2. Scripture: Make a commitment to the daily reading of scripture from you religious tradition. Again, nothing grand and heroic is required. Don’t make it complicated. Just take a few minutes everyday and read a short passage. There are many wonderful books and Apps available that can provide you with daily readings throughout the year. There are also books on how to read and contemplate scripture, while valuable, do not let these become barriers to actually reading the texts. The texts themselves, if encountered on a daily basis, will be enough.
3. Community: Consider regular attendance and membership in a church from your religious tradition. I know that this is a big barrier for a lot of spiritual people. I am definitely sympathetic to people who have been turned off by their local Christian Church or Buddhist temple. Dealing with people, church structures, uninspired sermons, mumbled hymns, and bad or offensive theology can be a real challenge. I get that. However, none of us can live a religious life in isolation. We need both the support and challenges that are found in a religious community.
Whatever your path, make a commitment to enrich your interior life in the New Year. If you know what that will look like, try it out in the few days leading up to the New Year. Is it realistic? Is it doable? If yes, then start today. If not, make some adjustments and try again.
Finally, have some compassion and forgiveness for yourself. Even ten minutes of prayer or meditation a day is a big commitment. You are bound to fail occasionally. That is fine. It is not the end of the world. Just start again the next day.
Pointed out by Dharmavidya:
Suddenly mindfulness meditation has become mainstream, making its way into schools, corporations, prisons, and government agencies including the U.S. military. Millions of people are receiving tangible benefits from their mindfulness practice: less stress, better concentration, perhaps a little more empathy. Needless to say, this is an important development to be welcomed -- but it has a shadow.
The mindfulness revolution appears to offer a universal panacea for resolving almost every area of daily concern. Recent books on the topic include: Mindful Parenting, Mindful Eating, Mindful Teaching, Mindful Politics, Mindful Therapy, Mindful Leadership, A Mindful Nation, Mindful Recovery, The Power of Mindful Learning, The Mindful Brain, The Mindful Way through Depression, The Mindful Path to Self-Compassion. Almost daily, the media cite scientific studies that report the numerous health benefits of mindfulness meditation and how such a simple practice can effect neurological changes in the brain.
The booming popularity of the mindfulness movement has also turned it into a lucrative cottage industry. Business savvy consultants pushing mindfulness training promise that it will improve work efficiency, reduce absenteeism, and enhance the "soft skills" that are crucial to career success. Some even assert that mindfulness training can act as a "disruptive technology," reforming even the most dysfunctional companies into kinder, more compassionate and sustainable organizations. So far, however, no empirical studies have been published that support these claims.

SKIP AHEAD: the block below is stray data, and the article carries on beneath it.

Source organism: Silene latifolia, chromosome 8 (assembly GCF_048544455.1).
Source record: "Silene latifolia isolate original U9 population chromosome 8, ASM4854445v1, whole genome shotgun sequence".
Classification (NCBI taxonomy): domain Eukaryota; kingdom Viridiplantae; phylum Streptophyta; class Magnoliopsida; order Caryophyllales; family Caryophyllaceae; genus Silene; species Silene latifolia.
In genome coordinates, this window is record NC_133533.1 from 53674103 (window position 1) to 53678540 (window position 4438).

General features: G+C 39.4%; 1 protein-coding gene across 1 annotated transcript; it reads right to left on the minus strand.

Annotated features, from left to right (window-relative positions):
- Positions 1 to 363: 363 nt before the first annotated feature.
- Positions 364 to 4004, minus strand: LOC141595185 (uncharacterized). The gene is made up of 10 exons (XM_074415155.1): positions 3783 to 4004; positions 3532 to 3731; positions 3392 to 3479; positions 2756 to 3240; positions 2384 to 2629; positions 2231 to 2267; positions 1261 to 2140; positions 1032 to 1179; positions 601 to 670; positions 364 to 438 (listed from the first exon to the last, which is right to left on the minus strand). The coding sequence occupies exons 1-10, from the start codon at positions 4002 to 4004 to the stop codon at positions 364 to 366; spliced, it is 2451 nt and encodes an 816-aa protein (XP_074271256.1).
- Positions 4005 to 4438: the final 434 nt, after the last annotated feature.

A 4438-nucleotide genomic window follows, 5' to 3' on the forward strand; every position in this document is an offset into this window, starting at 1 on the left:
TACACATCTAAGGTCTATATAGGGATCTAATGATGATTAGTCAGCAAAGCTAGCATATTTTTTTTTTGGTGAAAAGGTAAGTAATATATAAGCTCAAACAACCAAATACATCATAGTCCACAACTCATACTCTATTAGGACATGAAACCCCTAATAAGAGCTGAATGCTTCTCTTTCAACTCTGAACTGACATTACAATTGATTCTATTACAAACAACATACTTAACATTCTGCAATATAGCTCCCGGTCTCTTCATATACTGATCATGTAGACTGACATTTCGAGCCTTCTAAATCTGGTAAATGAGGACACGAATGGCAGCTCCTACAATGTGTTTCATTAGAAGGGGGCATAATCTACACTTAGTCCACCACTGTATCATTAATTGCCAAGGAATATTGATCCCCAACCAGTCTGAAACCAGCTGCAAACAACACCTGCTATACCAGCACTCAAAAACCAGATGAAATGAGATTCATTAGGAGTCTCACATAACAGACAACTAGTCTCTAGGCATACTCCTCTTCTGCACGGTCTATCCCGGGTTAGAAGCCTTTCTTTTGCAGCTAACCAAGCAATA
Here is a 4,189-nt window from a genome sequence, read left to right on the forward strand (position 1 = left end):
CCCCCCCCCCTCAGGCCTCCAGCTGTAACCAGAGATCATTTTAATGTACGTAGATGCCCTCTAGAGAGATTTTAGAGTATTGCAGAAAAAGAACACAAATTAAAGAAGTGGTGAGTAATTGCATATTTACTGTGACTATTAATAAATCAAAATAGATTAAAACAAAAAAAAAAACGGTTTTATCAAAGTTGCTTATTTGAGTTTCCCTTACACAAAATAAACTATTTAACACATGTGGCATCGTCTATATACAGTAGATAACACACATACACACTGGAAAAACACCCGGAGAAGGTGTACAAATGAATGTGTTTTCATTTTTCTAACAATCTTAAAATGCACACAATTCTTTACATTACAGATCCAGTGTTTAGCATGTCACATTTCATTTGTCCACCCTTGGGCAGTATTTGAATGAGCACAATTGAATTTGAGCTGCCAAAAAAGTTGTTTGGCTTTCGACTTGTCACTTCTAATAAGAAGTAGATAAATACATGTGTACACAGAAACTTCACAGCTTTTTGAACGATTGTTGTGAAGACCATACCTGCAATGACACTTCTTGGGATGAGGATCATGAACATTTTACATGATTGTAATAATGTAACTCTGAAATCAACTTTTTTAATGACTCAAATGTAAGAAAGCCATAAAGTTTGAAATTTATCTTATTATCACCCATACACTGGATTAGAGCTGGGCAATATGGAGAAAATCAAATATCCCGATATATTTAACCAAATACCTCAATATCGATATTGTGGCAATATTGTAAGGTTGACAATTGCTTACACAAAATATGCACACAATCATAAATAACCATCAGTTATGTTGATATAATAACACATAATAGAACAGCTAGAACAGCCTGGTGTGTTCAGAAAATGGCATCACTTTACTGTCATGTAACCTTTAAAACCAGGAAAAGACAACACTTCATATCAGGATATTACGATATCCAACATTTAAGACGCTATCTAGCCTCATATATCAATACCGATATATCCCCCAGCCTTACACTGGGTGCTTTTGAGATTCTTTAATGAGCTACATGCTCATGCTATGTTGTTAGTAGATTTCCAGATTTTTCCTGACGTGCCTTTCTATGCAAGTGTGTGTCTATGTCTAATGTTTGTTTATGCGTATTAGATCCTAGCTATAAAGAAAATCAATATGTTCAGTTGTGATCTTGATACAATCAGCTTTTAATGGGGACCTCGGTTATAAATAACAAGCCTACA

In their branding efforts, proponents of mindfulness training usually preface their programs as being "Buddhist-inspired." There is a certain cachet and hipness in telling neophytes that mindfulness is a legacy of Buddhism -- a tradition famous for its ancient and time-tested meditation methods. But, sometimes in the same breath, consultants often assure their corporate sponsors that their particular brand of mindfulness has relinquished all ties and affiliations to its Buddhist origins.
Uncoupling mindfulness from its ethical and religious Buddhist context is understandable as an expedient move to make such training a viable product on the open market. But the rush to secularize and commodify mindfulness into a marketable technique may be leading to an unfortunate denaturing of this ancient practice, which was intended for far more than relieving a headache, reducing blood pressure, or helping executives become better focused and more productive.
Meditation begins to open up your life, so that you’re not caught in self-concern, just wanting life to go your way. In that case you no longer realize that you’re standing at the center of the world, that you’re in the middle of a sacred circle, because you’re so concerned with your worries, pains, limitations, desires, and fears that you are blind to the beauty of existence. All you feel by being caught up like this is misery, as well as enormous resentment about life in general. How strange! Life is such a miracle, and a lot of the time we feel only resentment about how it’s all working out for us.~ wakening Loving-Kindness by Pema Chödrön
The Shamatha project is an attempt to see what a long, intensive course of meditation might do for healthy people.
Brain-imaging studies suggest that it triggers active processes within the brain, and can cause physical changes to the structure of regions involved in learning, memory, emotion regulation and cognitive processing.......Meditation seems to be effective in changing the way that we respond to external events. ::read more